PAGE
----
He added about the risk of a longer-term labor disruption: “Broadcast TV networks with more exposure to scripted TV programming could be vulnerable during the upcoming 2017-2018 season; such uncertainties could also cause some advertisers to reduce their allocation of TV spending at this year’s upfront, perhaps shifting a bit more to digital ads.”
And Amobi said: “The major film studios tend to have a longer development pipeline, although some collateral damage is also conceivable, including some high-profile franchise sequels, as reminiscent of the last strike. Under such scenarios, streaming providers with large on-demand libraries, e.g. Netflix, could benefit from further shifts to on-demand viewing, and some cable networks could also marginally benefit from programming reruns.”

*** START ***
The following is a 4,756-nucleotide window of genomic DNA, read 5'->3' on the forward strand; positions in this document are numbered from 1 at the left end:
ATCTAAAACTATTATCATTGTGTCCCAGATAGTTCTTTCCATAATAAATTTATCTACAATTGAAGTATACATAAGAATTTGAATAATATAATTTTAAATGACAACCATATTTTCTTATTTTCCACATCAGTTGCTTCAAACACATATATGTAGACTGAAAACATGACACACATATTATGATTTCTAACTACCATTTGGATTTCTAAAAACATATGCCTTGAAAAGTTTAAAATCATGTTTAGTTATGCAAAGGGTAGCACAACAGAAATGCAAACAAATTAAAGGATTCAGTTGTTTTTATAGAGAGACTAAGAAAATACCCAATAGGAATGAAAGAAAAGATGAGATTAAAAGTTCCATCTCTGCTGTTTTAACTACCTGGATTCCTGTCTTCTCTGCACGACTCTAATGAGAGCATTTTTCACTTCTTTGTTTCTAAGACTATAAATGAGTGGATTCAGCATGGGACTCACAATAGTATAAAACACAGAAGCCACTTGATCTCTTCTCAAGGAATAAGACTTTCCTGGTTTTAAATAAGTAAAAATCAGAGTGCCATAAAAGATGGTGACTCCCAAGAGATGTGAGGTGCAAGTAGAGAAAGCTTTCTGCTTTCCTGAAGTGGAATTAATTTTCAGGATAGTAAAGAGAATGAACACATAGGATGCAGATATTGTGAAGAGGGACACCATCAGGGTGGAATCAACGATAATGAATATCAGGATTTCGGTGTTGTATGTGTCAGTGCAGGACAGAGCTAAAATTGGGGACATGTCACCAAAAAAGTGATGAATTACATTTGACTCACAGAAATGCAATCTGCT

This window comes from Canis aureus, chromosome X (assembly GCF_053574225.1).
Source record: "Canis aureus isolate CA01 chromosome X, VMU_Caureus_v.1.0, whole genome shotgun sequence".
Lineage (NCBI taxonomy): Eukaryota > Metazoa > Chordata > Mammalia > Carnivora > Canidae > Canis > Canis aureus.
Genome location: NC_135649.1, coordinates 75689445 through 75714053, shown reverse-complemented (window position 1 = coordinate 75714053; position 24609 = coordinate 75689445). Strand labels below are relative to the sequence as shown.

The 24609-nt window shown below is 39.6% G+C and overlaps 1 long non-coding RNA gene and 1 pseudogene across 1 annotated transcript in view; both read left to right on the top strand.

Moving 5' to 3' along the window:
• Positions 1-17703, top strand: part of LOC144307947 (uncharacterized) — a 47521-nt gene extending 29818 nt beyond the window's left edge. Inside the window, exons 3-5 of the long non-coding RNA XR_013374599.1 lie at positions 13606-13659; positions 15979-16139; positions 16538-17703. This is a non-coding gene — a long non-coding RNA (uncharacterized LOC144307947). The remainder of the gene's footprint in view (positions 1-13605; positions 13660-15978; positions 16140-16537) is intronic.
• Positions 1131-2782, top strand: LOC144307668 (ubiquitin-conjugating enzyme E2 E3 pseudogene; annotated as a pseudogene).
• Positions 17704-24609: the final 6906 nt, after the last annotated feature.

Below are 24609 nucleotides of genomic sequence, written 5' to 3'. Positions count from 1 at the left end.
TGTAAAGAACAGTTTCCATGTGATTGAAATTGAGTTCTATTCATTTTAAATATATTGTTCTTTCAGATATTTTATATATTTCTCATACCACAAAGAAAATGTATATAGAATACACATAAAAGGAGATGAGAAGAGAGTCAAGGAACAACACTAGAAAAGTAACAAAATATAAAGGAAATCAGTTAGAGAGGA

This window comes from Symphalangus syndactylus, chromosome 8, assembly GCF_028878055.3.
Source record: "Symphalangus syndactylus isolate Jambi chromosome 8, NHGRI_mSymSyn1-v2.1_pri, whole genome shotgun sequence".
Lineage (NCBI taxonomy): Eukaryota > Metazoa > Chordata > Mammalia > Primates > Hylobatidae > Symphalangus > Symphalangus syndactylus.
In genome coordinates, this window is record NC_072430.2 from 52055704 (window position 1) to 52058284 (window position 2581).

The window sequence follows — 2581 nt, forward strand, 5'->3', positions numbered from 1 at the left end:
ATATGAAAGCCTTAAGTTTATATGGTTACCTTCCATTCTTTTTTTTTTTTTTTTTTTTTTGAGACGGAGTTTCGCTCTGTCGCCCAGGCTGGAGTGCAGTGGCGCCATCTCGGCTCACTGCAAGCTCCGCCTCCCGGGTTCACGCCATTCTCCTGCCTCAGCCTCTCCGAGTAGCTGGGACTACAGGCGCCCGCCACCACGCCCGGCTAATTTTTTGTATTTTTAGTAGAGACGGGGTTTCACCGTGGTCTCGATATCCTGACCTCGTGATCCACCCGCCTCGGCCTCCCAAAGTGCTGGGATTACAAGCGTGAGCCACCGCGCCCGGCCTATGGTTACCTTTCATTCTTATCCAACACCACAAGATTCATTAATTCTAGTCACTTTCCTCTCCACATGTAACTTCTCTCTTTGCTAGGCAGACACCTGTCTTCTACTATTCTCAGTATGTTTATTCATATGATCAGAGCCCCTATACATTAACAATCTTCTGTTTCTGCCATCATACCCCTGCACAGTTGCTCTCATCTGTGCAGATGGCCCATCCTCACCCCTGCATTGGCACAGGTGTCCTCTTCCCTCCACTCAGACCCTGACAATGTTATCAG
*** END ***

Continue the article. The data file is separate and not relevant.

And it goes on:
Vogel also sees streaming video giants as possible winners in case of an extended labor dispute. “Netflix, Hulu, Amazon will benefit if it goes long, but it is hard to see how already stretched high valuations will be further stretched by a strike,” he tells THR.
Morgan Stanley’s Benjamin Swinburne on Friday echoed his fellow analysts’ stance, writing in a report: “We believe concerns of the impact of a potential WGA strike on media earnings power are overblown.”
Looking at what a potential writers strike would mean for CBS Corp. specifically, he said that “the impact would depend on the length of the strike and ultimately be a temporary rather than recurring impact to earnings.”